Tom Schmidlin

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When did you start brewing/What got you brewing?

I started brewing in college—a guy I knew was making beer, and my first reaction was, “What do you mean you can make your own beer?!”  After tasting his brew, I thought, “I’ve got to give this a try!”  I brewed my first batch in late 1990 (I think), back in the days of brown hops and bad dried yeast.

What are your favorite craft breweries?

There are a lot of great Seattle-area craft breweries, but I especially like Big Time, Elysian and Black Raven. New ones are cropping up all of the time, and this leaves out all of the great breweries that are not local to me. Let me say this—it is a rare night when I drink the same beer twice in a row, I love a wide range of breweries and beers.

Do you have a homebrewing disaster you’d like to share?

There have been so many disasters over the years it is hard to pick just one. I have never cut myself that I recall, but I have made and dumped bad beer, been burned numerous times and had a couple of carboys smash (but thankfully when no one was around). The latest carboy was full of sour cherry mead, I moved it on to a box of bottles when I was rearranging some stuff and then left it there before I went out of town. As it turns out, the box was not completely full of bottles and when I came back a week later the side of the box had collapsed, the carboy had fallen and smashed—you can imagine the rest.

What is your favorite style(s) to brew?

My favorite beer to brew is a dry Irish stout. Every year my neighbor’s father comes to visit from Dublin for a month and they throw a party for him. I make a batch of stout in his honor and have named it after him, Seamus O’Brien. The first time he tried it I asked what he thought and he said, “It’ll do until I find something better.” Later his son asked me what his dad thought, and I said I don’t think he liked it. He asked, “what did he say?” and when I told him, he got a surprised look on his face and said “That’s high praise!” I’ve toned down the ABV since the first year, but he goes back to Dublin and brags to his friends at the pub that his son’s neighbor in America makes beer that is better than Guinness.

Are you a BJCP Judge?  If so, what is your rank and how long have you been judging?

I’ve been a judge since 2002, and I’m a National Judge. Someday I’ll retake the written exam and go for Master (tasting is already high enough), but I haven’t spent the time yet. I might have to see if it will be possible to go straight from National to Grand Master, that would be cool.

Do you have a favorite homebrew trick or gadget?

I love my stainless racking cane. I use it with a carboy cap and a sterile filter to rack the beer, and it is way better than the multiple plastic gadgets I have broken over the years.  I know that’s a boring answer, but strictly in terms of removing stress and hassle it’s been huge.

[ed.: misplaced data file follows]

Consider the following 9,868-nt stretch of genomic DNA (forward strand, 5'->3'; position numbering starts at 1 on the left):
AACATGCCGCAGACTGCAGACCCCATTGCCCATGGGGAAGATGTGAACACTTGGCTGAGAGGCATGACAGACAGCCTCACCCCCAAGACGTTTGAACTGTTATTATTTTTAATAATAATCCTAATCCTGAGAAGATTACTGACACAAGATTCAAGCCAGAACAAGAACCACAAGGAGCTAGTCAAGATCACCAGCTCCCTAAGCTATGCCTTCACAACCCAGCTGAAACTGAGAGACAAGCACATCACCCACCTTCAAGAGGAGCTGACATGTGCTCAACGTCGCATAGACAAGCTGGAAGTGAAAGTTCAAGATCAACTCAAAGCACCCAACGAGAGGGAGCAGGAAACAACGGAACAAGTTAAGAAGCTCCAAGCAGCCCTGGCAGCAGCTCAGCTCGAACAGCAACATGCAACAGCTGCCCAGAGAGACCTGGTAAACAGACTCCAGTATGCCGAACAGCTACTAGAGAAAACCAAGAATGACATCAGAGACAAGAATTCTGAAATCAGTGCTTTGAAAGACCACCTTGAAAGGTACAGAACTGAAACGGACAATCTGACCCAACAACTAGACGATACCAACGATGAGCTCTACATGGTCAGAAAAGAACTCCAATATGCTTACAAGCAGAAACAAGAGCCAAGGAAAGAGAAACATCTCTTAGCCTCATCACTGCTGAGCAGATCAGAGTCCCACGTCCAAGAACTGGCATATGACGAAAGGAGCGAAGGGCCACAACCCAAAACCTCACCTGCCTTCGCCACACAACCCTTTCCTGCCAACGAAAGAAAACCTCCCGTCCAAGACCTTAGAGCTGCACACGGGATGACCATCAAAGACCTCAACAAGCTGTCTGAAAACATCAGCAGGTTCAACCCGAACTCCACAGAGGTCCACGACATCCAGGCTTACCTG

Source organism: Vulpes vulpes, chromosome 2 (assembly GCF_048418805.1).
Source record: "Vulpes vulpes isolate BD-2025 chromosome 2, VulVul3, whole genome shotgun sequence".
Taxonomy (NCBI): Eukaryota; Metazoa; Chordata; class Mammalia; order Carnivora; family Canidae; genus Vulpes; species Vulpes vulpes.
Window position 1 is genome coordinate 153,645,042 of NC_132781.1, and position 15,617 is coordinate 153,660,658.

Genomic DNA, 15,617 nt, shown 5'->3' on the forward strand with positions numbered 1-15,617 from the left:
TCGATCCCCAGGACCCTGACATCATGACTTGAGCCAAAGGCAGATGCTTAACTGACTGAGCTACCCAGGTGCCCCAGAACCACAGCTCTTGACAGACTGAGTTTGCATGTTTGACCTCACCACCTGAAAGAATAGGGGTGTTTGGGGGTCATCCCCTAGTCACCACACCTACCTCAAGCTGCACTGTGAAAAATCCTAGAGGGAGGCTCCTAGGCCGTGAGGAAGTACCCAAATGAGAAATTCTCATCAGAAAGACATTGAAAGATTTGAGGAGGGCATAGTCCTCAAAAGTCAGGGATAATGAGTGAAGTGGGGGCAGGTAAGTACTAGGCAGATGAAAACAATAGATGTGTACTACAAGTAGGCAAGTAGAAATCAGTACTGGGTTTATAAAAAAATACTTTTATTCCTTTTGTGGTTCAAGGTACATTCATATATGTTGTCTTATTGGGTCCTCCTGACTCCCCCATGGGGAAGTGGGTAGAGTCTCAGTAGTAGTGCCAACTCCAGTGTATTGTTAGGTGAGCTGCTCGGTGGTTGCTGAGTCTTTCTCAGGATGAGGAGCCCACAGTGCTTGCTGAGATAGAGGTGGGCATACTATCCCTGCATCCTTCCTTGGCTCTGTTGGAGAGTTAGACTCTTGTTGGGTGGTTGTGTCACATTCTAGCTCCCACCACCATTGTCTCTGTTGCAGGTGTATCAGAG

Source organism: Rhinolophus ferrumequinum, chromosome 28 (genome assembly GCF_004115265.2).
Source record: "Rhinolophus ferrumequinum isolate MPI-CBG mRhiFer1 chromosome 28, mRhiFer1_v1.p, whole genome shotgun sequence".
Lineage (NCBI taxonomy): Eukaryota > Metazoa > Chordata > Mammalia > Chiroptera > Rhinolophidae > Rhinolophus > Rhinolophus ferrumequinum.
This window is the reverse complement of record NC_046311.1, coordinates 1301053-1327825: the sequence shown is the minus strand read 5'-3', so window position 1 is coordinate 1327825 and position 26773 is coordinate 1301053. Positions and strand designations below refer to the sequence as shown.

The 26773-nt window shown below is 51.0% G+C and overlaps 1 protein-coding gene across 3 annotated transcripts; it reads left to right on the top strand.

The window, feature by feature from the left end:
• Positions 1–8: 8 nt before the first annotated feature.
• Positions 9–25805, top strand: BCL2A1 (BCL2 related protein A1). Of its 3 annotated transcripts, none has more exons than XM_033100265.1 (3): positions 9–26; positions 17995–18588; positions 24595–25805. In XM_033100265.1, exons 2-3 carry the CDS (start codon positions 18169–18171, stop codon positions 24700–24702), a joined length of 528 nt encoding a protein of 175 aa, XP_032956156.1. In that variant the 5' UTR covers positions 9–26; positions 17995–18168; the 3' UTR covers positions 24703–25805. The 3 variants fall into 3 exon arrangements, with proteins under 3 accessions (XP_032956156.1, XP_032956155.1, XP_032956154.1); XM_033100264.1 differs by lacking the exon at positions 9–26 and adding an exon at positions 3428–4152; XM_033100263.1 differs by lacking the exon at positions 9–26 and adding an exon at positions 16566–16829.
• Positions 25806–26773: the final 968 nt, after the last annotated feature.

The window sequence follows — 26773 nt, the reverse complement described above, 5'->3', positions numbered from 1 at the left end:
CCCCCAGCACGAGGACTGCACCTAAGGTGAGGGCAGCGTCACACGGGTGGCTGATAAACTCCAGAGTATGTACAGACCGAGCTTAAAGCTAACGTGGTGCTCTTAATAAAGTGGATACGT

Describe your brew system.

It’s a three tier, gravity-fed keggle setup. I fly sparge and use a counterflow chiller. It is really pretty basic. I’ve got a pump and a therminator that sit unused.

How frequently do you brew?

I just looked and realized I’ve only brewed four batches for a total of 35 gallons in 2013, but that’s at home. I started brewing professionally (part time) in 2012 as the only employee for a small brewery in Seattle. It’s been a lot of fun, I can brew whatever I want 2 bbls at a time. It has given me the chance to do a lot of experimenting, although the customers keep demanding the chocolate stout.

What is your favorite hop?

I love the typical American hops like Cascade, Amarillo, Simcoe, Mosaic and Centennial, Galaxy is great, and I really like Sonnet Goldings in British styles. There are too many great hops to just pick one, they all have their place. Even Summit has its place—the compost pile.

Do you belong to a homebrew club?

I am a member of a few different clubs with varying levels of participation depending on how often I can make the meetings. One of them is the Washington Homebrewers Association, which is not exactly a club, but more of a club of clubs. We formed that group in 2007 to help organize homebrewers in the state, pooling resources to get big things done. One of the first things we did was get a bill passed so that homebrewers could remove homebrew from their homes to share with friends. We traveled to the capital, testified before congress and eventually got our picture taken with the governor.  That led to the National Homebrewers Conference being held here in 2012, since it would have been illegal prior to that.

Is there any advice you would like to give to new homebrewers?

Worry more about fermentation temperature control than sanitation. Sanitation is easy if you follow the directions, but there is a huge gain in beer quality that comes from fermenting your beer at the proper temperature. That, and join the AHA forum—it is a great resource for nearly instant advice and reassurance for all of your beginner (and advanced) questions.